Recent articles

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Laura Gascoigne: Photography, Wrong Sort Of – January 2017

“And the Praemium Imperiale Award for Painting goes to… a photographer!” Yep, Cindy Sherman has won the Imperial Japanese gong for mastery of greasepaint for that interminable string of selfies in fancy dress we all wearied of circa 1980. If not for greasepaint, it would have to be for psychological insight – and despite her readiness to raid the dressing-up […]

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Laura Gascoigne: Is It The Real World Or An Exercise? – November 2016

The Ukrainians have a lot of empty plinths where statues of Lenin once stood and last July, taking a leaf out of the Gormley Sutra, steps were erected around the one in Kiev’s Bessarabska Square so that people could climb up to admire the view and/or take selfies. The installation, Inhabiting Shadows, was the work of Mexican artist Cynthia Gutiérrez, […]

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Laura Gascoigne: Reach for the Starchitects – The Switch House

A survey by the Office for National Statistics in May revealed that the British are changing their spending habits. Instead of filling our homes to the rafters with consumer durables and not-so-durables, we’re spending our spare cash on ‘experiences’, including recreation and, yes, culture. “People are interested in servicing a lifestyle rather than buying stuff,” one trend forecaster commented in […]

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Laura Gascoigne: Crime Without Punishment

In May, policemen with shovels moved in again on 79-year-old mobster Robert Gentile’s Connecticut ranch. It’s the third time they’ve searched the property and the second time they’ve dug it up in the hope of finding the 13 masterpieces, including Rembrandt’s Storm on the Sea of Galilee, stolen from the Isabella Stewart Gardner Museum in Boston in 1990. A few […]

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Giles Auty: Review of The New Philistines by Sihrab Ahmari

Although I no longer live permanently in Britain, I have been fascinated to learn about the apparent stir caused there recently by this worthy and unusual little book. The feelings of indignation and outrage which underwrite it are understandable. Yet even the fiercest cultural arguments seldom seem to stir much in the way of violent emotions in Britain. By custom […]

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Giles Auty: The Vital Value of Dissent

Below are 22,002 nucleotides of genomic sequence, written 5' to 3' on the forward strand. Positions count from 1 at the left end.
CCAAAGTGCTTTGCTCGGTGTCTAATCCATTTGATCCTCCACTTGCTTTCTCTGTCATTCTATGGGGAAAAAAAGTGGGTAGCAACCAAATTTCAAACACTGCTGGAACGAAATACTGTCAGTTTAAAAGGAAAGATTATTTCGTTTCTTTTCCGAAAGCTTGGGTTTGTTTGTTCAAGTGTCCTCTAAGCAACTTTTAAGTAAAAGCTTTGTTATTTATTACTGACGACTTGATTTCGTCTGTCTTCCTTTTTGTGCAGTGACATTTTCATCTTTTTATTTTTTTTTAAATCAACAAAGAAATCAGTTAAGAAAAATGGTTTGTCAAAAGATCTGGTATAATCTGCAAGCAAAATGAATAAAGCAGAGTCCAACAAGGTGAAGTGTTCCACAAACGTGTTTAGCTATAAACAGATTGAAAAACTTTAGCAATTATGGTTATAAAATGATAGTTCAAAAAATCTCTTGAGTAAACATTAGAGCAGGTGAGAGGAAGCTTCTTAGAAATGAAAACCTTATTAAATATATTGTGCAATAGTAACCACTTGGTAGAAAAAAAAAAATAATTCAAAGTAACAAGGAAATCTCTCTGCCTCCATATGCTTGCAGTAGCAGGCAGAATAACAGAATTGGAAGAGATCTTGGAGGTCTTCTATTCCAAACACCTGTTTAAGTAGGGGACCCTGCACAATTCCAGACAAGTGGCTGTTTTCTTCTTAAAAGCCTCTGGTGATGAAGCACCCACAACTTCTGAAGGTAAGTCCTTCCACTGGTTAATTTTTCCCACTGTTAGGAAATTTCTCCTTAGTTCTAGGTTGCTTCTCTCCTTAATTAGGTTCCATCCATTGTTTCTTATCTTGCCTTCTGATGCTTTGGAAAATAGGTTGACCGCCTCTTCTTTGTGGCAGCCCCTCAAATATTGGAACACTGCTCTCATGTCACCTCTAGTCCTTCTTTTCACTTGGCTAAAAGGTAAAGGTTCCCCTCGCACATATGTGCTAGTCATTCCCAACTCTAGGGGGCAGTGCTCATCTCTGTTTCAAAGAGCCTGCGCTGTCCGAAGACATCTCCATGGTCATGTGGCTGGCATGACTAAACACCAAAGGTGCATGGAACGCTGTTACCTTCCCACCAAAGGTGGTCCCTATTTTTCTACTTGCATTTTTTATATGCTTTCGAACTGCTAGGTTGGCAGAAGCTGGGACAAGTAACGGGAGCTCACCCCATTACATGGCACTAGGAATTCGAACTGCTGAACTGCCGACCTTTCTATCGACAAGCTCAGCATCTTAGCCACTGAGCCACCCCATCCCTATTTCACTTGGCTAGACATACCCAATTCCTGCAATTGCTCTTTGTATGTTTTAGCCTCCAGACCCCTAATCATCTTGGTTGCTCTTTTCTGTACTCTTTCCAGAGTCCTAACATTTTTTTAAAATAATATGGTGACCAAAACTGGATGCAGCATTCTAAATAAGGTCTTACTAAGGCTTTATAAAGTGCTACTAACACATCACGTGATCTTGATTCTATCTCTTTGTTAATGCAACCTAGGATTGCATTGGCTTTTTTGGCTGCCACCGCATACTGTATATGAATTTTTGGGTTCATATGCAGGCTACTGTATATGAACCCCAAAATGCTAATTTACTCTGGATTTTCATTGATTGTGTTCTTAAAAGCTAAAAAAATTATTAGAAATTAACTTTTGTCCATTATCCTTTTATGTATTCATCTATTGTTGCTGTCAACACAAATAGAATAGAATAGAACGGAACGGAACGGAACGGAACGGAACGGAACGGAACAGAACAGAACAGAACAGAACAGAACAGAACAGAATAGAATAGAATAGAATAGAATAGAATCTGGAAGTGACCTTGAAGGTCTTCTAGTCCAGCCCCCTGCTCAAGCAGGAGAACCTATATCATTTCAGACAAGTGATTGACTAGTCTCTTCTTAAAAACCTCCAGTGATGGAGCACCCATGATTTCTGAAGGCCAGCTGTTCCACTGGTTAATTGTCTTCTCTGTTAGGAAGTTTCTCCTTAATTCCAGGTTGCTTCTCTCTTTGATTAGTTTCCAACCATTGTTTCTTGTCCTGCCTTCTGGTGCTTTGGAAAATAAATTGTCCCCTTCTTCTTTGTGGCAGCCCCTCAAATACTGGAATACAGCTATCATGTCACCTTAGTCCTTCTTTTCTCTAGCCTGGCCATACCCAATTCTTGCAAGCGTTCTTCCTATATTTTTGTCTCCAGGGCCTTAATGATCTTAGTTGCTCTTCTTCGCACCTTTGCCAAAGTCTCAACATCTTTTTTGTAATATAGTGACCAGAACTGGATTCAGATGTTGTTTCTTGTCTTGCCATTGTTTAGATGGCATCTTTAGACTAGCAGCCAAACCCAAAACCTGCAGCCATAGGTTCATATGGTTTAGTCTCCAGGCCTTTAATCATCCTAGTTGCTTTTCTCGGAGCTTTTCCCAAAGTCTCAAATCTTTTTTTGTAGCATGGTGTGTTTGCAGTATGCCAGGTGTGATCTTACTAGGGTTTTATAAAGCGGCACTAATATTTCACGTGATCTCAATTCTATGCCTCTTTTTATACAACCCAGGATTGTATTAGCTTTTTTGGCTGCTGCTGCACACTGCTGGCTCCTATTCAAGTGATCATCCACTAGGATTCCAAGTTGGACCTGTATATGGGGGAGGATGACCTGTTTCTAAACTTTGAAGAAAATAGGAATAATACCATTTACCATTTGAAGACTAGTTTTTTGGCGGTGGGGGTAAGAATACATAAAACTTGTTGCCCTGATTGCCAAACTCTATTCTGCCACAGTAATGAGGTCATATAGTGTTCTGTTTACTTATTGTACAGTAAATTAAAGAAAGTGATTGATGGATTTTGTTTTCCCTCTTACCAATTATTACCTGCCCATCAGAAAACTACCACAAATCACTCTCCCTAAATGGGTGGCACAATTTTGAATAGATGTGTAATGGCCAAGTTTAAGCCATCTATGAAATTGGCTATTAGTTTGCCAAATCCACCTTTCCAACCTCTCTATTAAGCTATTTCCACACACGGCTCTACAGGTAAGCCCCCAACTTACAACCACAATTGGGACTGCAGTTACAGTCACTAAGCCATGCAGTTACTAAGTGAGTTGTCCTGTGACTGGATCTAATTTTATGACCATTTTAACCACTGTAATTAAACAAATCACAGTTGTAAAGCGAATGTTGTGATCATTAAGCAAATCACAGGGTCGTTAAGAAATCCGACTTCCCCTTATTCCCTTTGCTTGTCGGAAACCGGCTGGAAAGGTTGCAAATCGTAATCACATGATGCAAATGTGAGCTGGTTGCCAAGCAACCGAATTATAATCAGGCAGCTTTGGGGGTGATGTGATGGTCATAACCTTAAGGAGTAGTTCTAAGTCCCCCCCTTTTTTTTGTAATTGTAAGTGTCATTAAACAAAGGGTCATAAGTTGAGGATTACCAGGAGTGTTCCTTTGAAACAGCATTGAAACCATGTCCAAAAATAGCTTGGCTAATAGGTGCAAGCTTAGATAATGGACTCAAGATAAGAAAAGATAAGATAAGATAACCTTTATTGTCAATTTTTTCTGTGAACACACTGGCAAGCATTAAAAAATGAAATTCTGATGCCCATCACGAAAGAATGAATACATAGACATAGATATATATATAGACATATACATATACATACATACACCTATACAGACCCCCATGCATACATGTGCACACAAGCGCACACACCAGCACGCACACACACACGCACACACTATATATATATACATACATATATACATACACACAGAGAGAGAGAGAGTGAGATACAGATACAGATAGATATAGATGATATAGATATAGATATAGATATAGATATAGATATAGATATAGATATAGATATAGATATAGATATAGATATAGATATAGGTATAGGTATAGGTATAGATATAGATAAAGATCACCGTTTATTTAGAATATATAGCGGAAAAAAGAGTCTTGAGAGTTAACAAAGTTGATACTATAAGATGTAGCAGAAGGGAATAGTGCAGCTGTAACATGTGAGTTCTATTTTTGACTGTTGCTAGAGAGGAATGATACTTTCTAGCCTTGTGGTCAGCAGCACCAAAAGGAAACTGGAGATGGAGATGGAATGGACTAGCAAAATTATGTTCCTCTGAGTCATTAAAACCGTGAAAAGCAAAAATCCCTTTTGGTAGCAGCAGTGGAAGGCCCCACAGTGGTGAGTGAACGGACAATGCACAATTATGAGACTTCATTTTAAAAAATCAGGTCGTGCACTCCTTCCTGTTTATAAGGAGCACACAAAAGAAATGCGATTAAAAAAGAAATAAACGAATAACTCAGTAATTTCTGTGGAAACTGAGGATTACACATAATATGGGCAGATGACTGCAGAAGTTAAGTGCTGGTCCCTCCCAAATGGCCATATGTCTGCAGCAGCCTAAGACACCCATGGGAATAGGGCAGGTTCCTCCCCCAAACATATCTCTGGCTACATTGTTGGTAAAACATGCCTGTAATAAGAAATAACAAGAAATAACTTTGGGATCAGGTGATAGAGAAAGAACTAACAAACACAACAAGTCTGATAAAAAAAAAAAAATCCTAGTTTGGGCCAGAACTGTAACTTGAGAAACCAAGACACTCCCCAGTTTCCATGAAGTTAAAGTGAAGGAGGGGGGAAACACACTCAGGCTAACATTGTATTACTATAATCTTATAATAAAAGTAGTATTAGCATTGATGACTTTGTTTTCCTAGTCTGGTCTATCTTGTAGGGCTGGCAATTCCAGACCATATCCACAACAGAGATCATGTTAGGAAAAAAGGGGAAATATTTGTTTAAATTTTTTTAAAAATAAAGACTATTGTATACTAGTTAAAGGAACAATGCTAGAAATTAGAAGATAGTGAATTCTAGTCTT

From the raised kitchen window of my house I can see most of the birds which regularly visit the garden. In summer these are mostly magpies, currawongs and cockatoos while in winter quite large flocks of pale green female satin bowerbirds arrive which are often accompanied by an all-black male. The latter is, in fact, the only bird which could […]

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Eric Coombes: Drawing, tradition and Peter Clossick

Despite the best efforts of the state-art establishment visual intelligence survives, argues Eric Coombes In 1941, Augustus John contributed A Note on Drawing (from which I quoted a few words in the previous issue) to a book edited by Lillian Browse, containing reproductions of his own drawings. John records his sense of good fortune in having been a student at […]

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Eric Coombes: The Destruction of Art Education and Its Implications for School Pupils

The near-destruction in the western world of a centuries-long tradition of visual education could be described – hyperbolically but not misleadingly – as having been accomplished overnight. The inherited gifts of that tradition are now being casually, ungratefully and even malevolently thrown away. In its chronologically long-range survey, What Happened to Art Education? provides the context in which the extraordinary […]

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Editorial – November 2017

AND I SAY TO MYSELF Remain alert to the possibilities, eyes up instead of down, looking about instead of transfixed by a small screen, and daily life will furnish marvels, often in unexpected places. Exploring the streets and free institutions of a city like London is a journey through natural and man-made masterpieces, ingenuity everywhere apparent. To stand any chance […]

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Editorial – September 2017

Art And The Public – A Short History In the beginning the powerful provided the unlettered with uplifting Biblical pictures in churches. We were impressed ­even though some scenes threatened us with eternal agony if we broke their rules. The scarcity of pictures outside of church meant we were naturally curious about anything drawn or coloured. Wandering pedlars would show […]

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